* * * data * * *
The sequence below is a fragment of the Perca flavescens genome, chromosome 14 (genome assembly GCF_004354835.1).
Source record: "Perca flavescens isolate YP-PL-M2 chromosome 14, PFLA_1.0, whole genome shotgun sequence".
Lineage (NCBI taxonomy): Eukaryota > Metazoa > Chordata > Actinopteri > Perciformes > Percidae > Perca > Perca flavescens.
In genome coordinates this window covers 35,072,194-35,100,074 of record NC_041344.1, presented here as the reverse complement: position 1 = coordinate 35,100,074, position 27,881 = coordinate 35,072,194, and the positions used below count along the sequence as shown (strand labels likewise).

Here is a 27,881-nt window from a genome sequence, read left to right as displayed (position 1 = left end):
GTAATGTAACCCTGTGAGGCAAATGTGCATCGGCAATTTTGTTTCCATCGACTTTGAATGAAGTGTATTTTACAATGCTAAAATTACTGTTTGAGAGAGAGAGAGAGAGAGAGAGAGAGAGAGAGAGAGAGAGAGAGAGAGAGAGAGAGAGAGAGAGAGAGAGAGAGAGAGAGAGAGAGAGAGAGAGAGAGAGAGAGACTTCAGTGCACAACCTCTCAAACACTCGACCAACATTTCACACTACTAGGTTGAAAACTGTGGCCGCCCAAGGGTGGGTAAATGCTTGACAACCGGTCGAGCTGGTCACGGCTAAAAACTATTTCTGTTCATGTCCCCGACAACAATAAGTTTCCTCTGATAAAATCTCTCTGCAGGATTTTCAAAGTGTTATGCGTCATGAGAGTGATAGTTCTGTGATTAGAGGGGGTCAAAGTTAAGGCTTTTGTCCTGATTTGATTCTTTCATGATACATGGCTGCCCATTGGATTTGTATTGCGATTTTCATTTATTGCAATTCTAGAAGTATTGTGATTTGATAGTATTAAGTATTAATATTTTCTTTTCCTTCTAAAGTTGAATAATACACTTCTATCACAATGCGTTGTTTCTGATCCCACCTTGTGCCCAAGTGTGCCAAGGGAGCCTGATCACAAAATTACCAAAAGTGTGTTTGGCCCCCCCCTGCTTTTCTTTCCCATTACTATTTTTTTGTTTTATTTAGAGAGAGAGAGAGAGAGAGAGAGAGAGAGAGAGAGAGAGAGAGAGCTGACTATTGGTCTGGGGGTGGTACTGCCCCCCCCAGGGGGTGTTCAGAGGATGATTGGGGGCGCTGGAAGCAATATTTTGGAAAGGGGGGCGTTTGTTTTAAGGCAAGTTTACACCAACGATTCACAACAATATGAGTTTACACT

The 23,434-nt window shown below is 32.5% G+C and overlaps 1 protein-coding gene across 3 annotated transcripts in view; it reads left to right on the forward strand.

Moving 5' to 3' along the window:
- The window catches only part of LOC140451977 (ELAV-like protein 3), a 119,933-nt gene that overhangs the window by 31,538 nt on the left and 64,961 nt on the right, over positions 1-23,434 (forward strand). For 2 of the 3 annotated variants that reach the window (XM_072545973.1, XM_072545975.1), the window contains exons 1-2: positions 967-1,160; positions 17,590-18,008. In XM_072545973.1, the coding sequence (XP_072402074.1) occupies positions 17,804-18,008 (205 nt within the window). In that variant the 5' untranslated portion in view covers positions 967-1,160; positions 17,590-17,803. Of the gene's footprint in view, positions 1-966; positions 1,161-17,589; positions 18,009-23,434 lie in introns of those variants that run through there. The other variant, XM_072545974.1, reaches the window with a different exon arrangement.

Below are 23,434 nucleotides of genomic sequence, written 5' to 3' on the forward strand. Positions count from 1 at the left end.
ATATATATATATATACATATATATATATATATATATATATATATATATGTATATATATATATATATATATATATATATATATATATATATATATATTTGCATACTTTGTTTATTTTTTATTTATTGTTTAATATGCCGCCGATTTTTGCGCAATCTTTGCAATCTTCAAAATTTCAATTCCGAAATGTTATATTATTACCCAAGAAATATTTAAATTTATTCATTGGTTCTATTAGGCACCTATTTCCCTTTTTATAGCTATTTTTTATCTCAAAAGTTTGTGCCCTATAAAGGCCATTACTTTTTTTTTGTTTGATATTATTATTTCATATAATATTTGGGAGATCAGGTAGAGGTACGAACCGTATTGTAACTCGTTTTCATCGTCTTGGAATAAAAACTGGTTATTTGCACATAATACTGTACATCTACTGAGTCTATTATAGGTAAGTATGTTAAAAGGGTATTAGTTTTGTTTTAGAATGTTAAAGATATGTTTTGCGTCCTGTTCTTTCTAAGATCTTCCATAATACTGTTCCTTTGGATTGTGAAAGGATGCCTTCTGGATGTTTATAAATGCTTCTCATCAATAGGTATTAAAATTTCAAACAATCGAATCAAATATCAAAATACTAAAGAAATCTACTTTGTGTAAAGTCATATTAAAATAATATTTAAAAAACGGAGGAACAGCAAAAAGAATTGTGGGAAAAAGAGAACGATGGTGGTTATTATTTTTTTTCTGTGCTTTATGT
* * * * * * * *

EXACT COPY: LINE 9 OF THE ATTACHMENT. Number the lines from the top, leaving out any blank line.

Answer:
- The window catches only part of LOC140451977 (ELAV-like protein 3), a 119,933-nt gene that overhangs the window by 31,538 nt on the left and 64,961 nt on the right, over positions 1-23,434 (forward strand). For 2 of the 3 annotated variants that reach the window (XM_072545973.1, XM_072545975.1), the window contains exons 1-2: positions 967-1,160; positions 17,590-18,008. In XM_072545973.1, the coding sequence (XP_072402074.1) occupies positions 17,804-18,008 (205 nt within the window). In that variant the 5' untranslated portion in view covers positions 967-1,160; positions 17,590-17,803. Of the gene's footprint in view, positions 1-966; positions 1,161-17,589; positions 18,009-23,434 lie in introns of those variants that run through there. The other variant, XM_072545974.1, reaches the window with a different exon arrangement.